Experts stress cold weather safety ahead of a frigid holiday weekend

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With a cold front expected to hit the east coast this weekend, experts are reminding people of cold weather safety tips ahead of the holidays.

An arctic cold front is forecasted to sweep into Florida beginning Friday. The Panhandle and North Florida are expected to see the coldest temperatures, with lows falling below freezing and staying frigid through the holiday weekend. Central Florida could see freezing temperatures just north of the Tampa and Orlando. South and Southwest Florida could feel temperature lows in the 40s and 50s over Christmas Eve and Christmas.

The National Weather Service in Mobile-Pensacola issued a special weather statement on Tuesday asking residents of Escambia, Okaloosa and Santa Rosa County to prepare for “bitterly cold temperatures” and to monitor the forecast closely through the end of the week. A hard freeze watch was also issued for these counties Wednesday.

On Wednesday, the National Weather service in Tallahassee issued a similar Special Weather Statement warning of “bitterly cold temperatures, strong winds, and dangerous wind chills” for Calhoun, Walton, Bay, Dixie, Franklin, Gulf, Jefferson, Taylor, Wakulla, Gadsen, Holmes, Jackson, Lafayette, Leon, Liberty, Madison and Washington Counties.

In a statement by phone, NWS Tallahassee said they do not foresee icy roads or other travel issues this week.

“We like to use this catchphrase when it comes to cold weather: people, pets, plants and pipes,” said Director of Emergency Management of Alachua County Jen Grice.

First, Grice said to limit time outside and stay inside where it is warm. She said if you do not have warm clothes for outdoor activities, local thrift stores can be an affordable option for building a cold weather wardrobe.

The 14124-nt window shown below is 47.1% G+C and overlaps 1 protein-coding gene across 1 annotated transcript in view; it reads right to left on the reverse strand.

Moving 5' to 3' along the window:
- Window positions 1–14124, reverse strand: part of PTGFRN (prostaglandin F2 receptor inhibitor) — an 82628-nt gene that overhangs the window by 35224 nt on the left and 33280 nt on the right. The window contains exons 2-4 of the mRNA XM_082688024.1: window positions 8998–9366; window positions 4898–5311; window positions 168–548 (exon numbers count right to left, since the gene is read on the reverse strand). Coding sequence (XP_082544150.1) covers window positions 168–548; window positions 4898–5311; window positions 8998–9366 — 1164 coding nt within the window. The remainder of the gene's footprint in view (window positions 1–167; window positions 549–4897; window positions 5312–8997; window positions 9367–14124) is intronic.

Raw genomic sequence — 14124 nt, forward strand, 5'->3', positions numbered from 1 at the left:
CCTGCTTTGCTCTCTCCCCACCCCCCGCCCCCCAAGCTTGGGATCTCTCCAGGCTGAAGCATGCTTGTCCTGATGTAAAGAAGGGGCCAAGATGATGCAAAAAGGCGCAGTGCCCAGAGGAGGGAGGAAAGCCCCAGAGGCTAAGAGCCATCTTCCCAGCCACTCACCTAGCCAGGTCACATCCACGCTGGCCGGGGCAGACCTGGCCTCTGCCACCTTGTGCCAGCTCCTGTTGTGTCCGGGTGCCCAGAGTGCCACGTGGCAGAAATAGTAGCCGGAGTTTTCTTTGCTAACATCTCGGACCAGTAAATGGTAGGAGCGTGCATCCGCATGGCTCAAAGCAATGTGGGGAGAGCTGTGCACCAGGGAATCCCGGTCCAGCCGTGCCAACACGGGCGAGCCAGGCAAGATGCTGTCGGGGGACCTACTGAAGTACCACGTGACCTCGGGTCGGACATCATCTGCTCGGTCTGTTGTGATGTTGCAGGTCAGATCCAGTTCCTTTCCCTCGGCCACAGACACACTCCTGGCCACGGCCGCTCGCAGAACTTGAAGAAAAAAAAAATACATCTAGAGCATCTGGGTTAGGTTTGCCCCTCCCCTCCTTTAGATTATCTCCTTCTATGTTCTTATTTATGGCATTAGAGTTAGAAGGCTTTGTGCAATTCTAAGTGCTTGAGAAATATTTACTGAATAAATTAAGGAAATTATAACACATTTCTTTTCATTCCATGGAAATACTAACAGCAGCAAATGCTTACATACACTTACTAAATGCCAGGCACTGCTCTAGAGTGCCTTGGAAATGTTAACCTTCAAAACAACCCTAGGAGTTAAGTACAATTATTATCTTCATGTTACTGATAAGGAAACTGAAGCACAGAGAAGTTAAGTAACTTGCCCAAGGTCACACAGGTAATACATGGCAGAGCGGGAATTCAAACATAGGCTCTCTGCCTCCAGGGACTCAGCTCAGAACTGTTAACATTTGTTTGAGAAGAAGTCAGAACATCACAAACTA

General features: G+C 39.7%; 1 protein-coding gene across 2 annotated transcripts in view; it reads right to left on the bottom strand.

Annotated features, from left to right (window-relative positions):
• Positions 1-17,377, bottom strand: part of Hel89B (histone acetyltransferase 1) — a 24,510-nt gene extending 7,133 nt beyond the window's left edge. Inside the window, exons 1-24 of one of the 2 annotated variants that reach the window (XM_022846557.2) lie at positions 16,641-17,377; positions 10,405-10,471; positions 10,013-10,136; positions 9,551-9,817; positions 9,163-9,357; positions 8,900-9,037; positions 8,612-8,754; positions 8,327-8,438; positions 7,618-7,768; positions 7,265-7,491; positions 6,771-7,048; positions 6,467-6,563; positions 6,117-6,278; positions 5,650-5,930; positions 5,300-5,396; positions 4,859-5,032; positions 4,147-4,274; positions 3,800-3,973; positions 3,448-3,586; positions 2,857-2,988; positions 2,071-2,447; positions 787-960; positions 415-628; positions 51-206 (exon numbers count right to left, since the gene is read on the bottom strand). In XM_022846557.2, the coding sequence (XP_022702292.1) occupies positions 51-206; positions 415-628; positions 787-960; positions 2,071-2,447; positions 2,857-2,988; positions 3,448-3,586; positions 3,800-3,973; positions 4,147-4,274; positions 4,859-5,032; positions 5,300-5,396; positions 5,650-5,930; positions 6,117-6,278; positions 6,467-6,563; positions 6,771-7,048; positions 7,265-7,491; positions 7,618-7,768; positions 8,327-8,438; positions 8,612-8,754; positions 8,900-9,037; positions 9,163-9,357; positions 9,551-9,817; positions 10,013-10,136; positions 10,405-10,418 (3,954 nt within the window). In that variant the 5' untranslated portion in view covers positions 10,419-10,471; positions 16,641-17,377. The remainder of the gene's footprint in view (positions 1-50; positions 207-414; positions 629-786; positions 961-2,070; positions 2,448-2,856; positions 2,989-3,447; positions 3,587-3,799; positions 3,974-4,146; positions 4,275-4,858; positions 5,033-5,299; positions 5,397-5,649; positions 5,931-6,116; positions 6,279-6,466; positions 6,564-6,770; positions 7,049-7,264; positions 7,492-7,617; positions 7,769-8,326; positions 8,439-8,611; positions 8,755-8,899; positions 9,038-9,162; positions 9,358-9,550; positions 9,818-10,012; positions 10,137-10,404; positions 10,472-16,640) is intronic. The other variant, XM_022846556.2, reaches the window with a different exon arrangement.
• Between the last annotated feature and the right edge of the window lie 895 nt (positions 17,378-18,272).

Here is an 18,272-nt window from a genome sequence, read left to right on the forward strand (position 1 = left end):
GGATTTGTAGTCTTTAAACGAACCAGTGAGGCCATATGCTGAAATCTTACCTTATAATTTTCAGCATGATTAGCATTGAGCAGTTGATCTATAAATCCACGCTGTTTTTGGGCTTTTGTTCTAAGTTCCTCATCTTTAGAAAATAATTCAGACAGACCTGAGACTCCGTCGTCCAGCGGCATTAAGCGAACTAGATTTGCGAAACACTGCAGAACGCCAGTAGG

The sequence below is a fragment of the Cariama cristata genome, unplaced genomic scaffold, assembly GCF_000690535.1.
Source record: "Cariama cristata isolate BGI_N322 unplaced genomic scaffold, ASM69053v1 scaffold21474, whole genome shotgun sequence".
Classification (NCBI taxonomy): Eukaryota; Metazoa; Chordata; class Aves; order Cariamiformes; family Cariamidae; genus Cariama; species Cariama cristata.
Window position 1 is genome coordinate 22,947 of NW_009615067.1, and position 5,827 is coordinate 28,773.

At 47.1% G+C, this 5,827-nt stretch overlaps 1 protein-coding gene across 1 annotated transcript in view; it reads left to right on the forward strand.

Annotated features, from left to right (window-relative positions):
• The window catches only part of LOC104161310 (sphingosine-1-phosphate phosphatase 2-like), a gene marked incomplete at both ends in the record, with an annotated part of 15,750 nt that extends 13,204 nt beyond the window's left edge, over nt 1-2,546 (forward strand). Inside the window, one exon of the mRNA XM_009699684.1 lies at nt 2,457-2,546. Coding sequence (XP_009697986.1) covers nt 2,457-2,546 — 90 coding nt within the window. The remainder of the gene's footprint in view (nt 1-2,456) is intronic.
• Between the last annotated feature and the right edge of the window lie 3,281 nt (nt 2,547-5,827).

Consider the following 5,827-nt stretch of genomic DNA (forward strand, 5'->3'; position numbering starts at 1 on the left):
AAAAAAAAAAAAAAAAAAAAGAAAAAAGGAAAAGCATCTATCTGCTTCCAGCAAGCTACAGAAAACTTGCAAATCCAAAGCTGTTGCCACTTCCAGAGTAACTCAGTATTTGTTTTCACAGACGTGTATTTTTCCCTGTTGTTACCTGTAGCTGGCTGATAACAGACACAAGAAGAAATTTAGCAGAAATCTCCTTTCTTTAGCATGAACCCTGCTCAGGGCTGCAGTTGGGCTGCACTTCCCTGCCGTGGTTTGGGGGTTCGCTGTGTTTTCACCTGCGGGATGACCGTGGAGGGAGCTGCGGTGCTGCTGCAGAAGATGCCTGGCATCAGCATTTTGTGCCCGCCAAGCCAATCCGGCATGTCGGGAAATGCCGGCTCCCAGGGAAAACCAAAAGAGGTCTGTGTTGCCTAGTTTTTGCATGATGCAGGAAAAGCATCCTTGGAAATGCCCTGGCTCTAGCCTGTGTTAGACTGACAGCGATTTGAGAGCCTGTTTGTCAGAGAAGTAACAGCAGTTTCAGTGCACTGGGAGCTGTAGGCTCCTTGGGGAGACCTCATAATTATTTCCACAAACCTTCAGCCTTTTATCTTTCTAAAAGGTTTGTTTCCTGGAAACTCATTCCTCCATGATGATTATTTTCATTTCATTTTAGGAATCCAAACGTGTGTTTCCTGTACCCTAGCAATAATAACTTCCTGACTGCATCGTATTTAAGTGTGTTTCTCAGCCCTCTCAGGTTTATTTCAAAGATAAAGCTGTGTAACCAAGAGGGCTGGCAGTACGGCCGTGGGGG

Randall Cantrell, an associate professor in the department of Family, Youth and Community Sciences at the Institute of Food and Agriculture Sciences at the University of Florida, has written about preparing for cold weather events, though they are rare in the state.

He said to make sure all extremities are covered by using hats or gloves. He also said to wear warm shoes, even if you don’t expect to be outdoors for a long time.

“The farther your body parts are from your heart,” he said, “the more difficult it is to keep them warm.”

Even if dangerous driving conditions are not forecasted, Grice said it is a good idea to keep an emergency kit in your car year-round, including blankets. Especially during a busy travel time like Christmas, you never know if you may experience travel delays like a car breaking down, Cantrell said.

“It’s all about expecting the unexpected,” he said.

For pets, Grice said not to leave your animals outside for a long period of time, even if your pet typically lives outdoors. Cantrell said to treat your pets how you would like to be treated. If you must leave your pets outdoors, reinforce their shelter with straw or blankets.

Grice said plants should be covered by a sheet or tarp to keep the frost off, or if they are small, to bring them inside. For pipes, Grice said to wrap outdoor piping in protective coverings to prevent freezing.

Cantrell also stresses to make sure you have a carbon monoxide detector in your home if you plan to use gas powered devices such as a gas stove or a propane fireplace. Both Grice and Cantrell said to use caution when using a space heater, which are known to start fires, making sure not to burn yourself or place the heater near flammable objects.

Grice said to use this chilly holiday weekend as an opportunity to spend time indoors with your family. Cantrell said this is an opportunity to take care of each other.

“Always err on the side of caution and check on people, especially older people,” he said, “It’s just a simple text or drive by, and it can save a life.”

Correction: A previous version of this story referred to a carbon monoxide detector as a “CO2 detector.” The mistake has been corrected.

About Melissa Feito - FPREN

Melissa Feito is a multimedia producer for Florida Storms and the Florida Public Radio Emergency Network (FPREN). Reach her with questions, story ideas or feedback at mfeito2@ufl.edu.

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